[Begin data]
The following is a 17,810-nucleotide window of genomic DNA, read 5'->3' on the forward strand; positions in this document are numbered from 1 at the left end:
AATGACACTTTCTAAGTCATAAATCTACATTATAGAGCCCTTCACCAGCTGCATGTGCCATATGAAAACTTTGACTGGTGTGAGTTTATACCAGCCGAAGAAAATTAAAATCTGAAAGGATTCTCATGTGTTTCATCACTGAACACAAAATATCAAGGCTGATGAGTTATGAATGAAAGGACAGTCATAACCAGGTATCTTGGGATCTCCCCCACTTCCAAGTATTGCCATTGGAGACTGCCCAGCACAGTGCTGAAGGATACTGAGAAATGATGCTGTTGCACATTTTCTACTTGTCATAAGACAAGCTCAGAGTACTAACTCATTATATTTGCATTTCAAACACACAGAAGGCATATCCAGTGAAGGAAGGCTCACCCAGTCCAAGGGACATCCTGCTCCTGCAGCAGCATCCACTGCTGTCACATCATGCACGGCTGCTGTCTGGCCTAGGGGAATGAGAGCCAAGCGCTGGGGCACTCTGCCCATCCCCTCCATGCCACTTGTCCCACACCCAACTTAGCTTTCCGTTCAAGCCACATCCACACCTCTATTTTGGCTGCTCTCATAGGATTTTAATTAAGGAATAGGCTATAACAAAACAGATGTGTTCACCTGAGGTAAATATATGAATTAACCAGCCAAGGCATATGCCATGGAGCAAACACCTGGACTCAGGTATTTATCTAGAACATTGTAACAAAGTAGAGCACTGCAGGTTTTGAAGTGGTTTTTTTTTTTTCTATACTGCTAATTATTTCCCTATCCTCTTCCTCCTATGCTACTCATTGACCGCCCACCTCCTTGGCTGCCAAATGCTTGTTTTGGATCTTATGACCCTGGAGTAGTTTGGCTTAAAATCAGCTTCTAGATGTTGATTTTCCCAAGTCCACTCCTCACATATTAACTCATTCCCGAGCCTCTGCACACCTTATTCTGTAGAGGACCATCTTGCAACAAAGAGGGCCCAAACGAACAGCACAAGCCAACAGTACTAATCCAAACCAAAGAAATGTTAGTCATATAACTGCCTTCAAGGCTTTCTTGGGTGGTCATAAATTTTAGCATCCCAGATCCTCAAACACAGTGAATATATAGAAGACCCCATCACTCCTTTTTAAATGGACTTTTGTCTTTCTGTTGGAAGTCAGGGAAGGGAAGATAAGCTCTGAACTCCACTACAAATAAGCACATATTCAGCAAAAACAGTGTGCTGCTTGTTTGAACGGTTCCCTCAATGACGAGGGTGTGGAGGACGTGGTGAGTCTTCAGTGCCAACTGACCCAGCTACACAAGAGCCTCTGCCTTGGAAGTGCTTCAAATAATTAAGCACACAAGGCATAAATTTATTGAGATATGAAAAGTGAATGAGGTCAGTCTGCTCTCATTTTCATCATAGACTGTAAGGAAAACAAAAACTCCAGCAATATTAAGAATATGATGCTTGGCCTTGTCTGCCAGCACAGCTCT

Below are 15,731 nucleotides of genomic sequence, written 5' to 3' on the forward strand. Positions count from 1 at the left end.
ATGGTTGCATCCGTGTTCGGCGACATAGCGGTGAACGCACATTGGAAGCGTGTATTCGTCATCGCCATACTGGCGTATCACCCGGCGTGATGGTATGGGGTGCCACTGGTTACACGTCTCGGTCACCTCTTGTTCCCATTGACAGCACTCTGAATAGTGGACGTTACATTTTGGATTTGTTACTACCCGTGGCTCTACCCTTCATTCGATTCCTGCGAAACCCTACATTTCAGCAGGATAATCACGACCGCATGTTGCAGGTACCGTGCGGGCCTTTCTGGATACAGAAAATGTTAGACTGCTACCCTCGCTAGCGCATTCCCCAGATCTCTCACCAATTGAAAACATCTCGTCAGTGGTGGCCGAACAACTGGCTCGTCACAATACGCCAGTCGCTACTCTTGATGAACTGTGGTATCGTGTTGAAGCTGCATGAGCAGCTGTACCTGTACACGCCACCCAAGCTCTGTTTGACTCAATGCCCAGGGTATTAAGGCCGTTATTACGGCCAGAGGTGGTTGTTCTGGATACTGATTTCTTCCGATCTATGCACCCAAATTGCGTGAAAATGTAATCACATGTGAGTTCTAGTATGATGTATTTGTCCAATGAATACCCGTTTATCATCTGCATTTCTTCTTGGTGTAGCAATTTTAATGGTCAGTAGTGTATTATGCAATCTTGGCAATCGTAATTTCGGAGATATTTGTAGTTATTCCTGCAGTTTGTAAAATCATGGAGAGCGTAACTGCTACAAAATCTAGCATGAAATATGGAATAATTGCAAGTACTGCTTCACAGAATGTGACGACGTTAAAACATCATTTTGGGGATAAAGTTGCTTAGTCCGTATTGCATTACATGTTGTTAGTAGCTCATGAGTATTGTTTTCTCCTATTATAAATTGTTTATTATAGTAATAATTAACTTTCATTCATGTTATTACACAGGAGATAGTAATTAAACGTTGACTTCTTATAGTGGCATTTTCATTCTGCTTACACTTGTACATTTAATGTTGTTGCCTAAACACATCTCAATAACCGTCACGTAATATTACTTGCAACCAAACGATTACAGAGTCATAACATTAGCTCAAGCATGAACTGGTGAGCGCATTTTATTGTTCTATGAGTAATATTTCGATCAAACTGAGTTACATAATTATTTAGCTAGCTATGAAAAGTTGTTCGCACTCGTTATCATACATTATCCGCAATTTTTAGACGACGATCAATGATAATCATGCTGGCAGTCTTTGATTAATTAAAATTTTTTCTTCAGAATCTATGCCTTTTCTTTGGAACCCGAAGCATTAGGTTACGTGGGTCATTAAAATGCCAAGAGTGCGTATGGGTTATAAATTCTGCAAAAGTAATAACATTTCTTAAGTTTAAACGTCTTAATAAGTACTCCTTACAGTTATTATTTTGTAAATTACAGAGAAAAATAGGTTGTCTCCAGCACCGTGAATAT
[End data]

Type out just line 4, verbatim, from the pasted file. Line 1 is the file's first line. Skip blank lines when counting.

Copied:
ATGGTTGCATCCGTGTTCGGCGACATAGCGGTGAACGCACATTGGAAGCGTGTATTCGTCATCGCCATACTGGCGTATCACCCGGCGTGATGGTATGGGGTGCCACTGGTTACACGTCTCGGTCACCTCTTGTTCCCATTGACAGCACTCTGAATAGTGGACGTTACATTTTGGATTTGTTACTACCCGTGGCTCTACCCTTCATTCGATTCCTGCGAAACCCTACATTTCAGCAGGATAATCACGACCGCATGTTGCAGGTACCGTGCGGGCCTTTCTGGATACAGAAAATGTTAGACTGCTACCCTCGCTAGCGCATTCCCCAGATCTCTCACCAATTGAAAACATCTCGTCAGTGGTGGCCGAACAACTGGCTCGTCACAATACGCCAGTCGCTACTCTTGATGAACTGTGGTATCGTGTTGAAGCTGCATGAGCAGCTGTACCTGTACACGCCACCCAAGCTCTGTTTGACTCAATGCCCAGGGTATTAAGGCCGTTATTACGGCCAGAGGTGGTTGTTCTGGATACTGATTTCTTCCGATCTATGCACCCAAATTGCGTGAAAATGTAATCACATGTGAGTTCTAGTATGATGTATTTGTCCAATGAATACCCGTTTATCATCTGCATTTCTTCTTGGTGTAGCAATTTTAATGGTCAGTAGTGTATTATGCAATCTTGGCAATCGTAATTTCGGAGATATTTGTAGTTATTCCTGCAGTTTGTAAAATCATGGAGAGCGTAACTGCTACAAAATCTAGCATGAAATATGGAATAATTGCAAGTACTGCTTCACAGAATGTGACGACGTTAAAACATCATTTTGGGGATAAAGTTGCTTAGTCCGTATTGCATTACATGTTGTTAGTAGCTCATGAGTATTGTTTTCTCCTATTATAAATTGTTTATTATAGTAATAATTAACTTTCATTCATGTTATTACACAGGAGATAGTAATTAAACGTTGACTTCTTATAGTGGCATTTTCATTCTGCTTACACTTGTACATTTAATGTTGTTGCCTAAACACATCTCAATAACCGTCACGTAATATTACTTGCAACCAAACGATTACAGAGTCATAACATTAGCTCAAGCATGAACTGGTGAGCGCATTTTATTGTTCTATGAGTAATATTTCGATCAAACTGAGTTACATAATTATTTAGCTAGCTATGAAAAGTTGTTCGCACTCGTTATCATACATTATCCGCAATTTTTAGACGACGATCAATGATAATCATGCTGGCAGTCTTTGATTAATTAAAATTTTTTCTTCAGAATCTATGCCTTTTCTTTGGAACCCGAAGCATTAGGTTACGTGGGTCATTAAAATGCCAAGAGTGCGTATGGGTTATAAATTCTGCAAAAGTAATAACATTTCTTAAGTTTAAACGTCTTAATAAGTACTCCTTACAGTTATTATTTTGTAAATTACAGAGAAAAATAGGTTGTCTCCAGCACCGTGAATAT